Same arguments – Carmageddon and business catastrophe confidently predicted – and the same results: no serious negative consequences and a better, healthier city.  And once the temporary bike lanes are in, as Commissioner John Coupar noted, we don’t go back.

There’s an obvious reason for that which, oddly, he didn’t articulate: they worked.  They helped build the city we said we wanted.   (Which, if John has his way, will stop at the borders of our parks.)

Last night before the Board of Parks and Recreation Board, it was the same old debate with a twist.  For those who want to return to the way it was, it’s a fight now on the side of the marginalized, the people who, they say, need most of the asphalt in the park to provide access and parking – meaning by default full Motordom for all, forever.  Definitely what Lord Stanley had in mind.

But here’s the one piece of new information that came out that really is important, by way of Park Commissioner Dave Demers: Park Board staff estimate visitation within Stanley Park is up by 50 percent since May 1.  They have counted 350,000 cyclists over the last 67-day period, compared to about 60,000 vehicle trips in the same period last year, a quarter of which were thought to be using Park Drive as a shortcut to bypass the Causeway. Motor vehicles, in other words, were 17 percent of all trips with something involving wheels.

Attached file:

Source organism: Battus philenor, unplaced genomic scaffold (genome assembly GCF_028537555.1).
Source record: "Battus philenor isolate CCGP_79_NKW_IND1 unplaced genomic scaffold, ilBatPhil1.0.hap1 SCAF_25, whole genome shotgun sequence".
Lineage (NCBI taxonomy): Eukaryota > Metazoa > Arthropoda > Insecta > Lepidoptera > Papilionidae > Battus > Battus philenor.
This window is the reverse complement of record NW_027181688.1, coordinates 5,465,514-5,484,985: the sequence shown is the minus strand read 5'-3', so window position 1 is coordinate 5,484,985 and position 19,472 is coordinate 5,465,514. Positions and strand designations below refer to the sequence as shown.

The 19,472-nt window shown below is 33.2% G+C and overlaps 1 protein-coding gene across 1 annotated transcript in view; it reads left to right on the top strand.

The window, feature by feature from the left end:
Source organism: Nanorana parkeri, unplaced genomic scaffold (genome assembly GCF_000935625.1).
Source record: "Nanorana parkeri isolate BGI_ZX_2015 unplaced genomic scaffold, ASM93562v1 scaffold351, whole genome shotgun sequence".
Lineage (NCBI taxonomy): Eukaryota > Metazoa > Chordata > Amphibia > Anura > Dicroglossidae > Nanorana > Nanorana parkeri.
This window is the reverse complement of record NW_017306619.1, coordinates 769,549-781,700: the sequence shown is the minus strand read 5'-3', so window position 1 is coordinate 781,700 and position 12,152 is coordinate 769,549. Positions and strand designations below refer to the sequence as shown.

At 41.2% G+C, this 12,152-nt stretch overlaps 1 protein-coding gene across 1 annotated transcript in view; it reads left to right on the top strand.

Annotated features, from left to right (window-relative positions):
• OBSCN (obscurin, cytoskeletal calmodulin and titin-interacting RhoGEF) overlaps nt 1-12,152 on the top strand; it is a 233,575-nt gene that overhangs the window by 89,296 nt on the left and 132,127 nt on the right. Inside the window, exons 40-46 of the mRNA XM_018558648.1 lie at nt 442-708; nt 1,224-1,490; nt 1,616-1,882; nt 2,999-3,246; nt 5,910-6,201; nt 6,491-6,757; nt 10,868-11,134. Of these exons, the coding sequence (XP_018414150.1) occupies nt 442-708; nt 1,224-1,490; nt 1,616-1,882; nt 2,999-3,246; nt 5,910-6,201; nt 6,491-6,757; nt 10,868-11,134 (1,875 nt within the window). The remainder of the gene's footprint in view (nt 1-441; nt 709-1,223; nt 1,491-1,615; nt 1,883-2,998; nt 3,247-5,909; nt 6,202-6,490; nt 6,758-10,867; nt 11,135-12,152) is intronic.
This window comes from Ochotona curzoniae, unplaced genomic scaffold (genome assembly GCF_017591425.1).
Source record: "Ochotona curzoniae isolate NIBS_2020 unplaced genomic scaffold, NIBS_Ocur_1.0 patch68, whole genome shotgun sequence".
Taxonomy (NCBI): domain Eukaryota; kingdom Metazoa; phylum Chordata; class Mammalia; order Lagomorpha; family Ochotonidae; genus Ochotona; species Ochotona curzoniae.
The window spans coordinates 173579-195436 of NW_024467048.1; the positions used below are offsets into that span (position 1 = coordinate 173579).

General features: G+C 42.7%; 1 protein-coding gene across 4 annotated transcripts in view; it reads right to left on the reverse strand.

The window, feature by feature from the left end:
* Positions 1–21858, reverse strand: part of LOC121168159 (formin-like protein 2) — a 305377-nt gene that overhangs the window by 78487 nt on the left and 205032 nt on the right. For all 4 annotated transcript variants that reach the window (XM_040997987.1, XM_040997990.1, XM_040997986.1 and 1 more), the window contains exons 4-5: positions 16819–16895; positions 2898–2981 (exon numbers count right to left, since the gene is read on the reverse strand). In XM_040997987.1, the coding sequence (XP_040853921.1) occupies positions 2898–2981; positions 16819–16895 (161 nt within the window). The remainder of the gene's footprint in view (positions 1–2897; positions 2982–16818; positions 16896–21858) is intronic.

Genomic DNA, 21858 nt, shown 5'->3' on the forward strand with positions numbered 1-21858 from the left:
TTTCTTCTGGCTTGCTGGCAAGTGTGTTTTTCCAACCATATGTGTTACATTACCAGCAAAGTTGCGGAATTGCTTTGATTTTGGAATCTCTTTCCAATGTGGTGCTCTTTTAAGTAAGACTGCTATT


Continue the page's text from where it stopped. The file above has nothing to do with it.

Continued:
That increase is extraordinary.  And that’s without tourists in the mix.

But what those opposed to providing a separate lane on the drive seem to ignore is this, at least if they presume much of that increase can be accommodated on the seawall:

A shot from the late 1990s prior to the construction of the Seaside Greenway’s separated lanes and still the condition of some parts of the seawall around Stanley Park.

Inducing congestion on the seawall by trying to avoid vehicle congestion on the drive is going to have some unpleasant consequences.

I was wondering whether the NPA commissioners would have anything positive to say about the need to accommodate this desired growth in walking and cycling in a harmonious way.  But no.  The NPA has made a calculated decision to appeal for the support of people who work up a lather in condemnation of taking space from vehicles – people like Nigel Malkin, quoted here in a CBC story:

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As someone who has been doing presentations on the physical form of Vancouver and how it has changed, I’ll admit I’m guilty of misrepresentation.  A statistical sample of my images would show the city as seen on its sunny days, which, I think we might all agree, would not reflect its meteorological reality.